Antiretroviral therapy dramatically cuts the risk of HIV transmissions between serodiscordant heterosexual couples, researchers report in the September 1 edition of the Journal of Acquired Immune Deficiency Syndromes. A study of 393 couples conducted between 1991 and 2003 shows that the HIV prevalence rate among the initially HIV-negative partners fell from 10% before triple-drug therapy became available to just 2% in the highly active antiretroviral therapy era, and all of those infections occurred on early, less-potent regimens. The researchers say low viral levels of HIV in the body achieved through successful antiretroviral treatment decrease the infectiousness of the positive partner.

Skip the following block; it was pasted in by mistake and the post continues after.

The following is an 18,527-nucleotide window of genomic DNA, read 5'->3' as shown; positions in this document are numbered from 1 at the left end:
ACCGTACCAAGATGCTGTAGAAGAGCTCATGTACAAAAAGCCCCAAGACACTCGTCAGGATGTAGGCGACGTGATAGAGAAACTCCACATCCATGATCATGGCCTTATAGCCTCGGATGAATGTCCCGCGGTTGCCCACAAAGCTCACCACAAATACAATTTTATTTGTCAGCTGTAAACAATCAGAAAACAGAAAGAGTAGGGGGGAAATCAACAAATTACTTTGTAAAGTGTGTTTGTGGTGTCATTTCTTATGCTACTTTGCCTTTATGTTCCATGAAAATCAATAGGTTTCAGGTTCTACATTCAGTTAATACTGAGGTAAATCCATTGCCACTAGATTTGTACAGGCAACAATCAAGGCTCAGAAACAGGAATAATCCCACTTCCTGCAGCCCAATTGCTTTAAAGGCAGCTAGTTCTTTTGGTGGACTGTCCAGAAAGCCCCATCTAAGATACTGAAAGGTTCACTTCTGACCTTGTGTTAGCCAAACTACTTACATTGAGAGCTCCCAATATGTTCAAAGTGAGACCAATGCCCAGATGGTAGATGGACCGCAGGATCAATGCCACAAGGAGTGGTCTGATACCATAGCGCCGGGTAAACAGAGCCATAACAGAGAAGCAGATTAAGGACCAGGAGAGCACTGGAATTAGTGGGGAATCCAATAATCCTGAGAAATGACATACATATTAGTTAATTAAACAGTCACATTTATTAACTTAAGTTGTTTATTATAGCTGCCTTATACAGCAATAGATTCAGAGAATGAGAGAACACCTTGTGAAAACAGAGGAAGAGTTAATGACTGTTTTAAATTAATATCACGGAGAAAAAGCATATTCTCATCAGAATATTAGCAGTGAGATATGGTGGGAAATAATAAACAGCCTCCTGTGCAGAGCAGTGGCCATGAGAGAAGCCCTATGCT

Researchers raise a flag of caution, though, that although their study results indicate that treatment can reduce the risk of HIV transmission to a seronegative heterosexual partner, even the slightest increase in taking sexual risks could cancel out this reduction in transmission. 'The main preventive measure for HIV sexual transmission,' they stress, 'remains the avoidance of risky sexual practices.'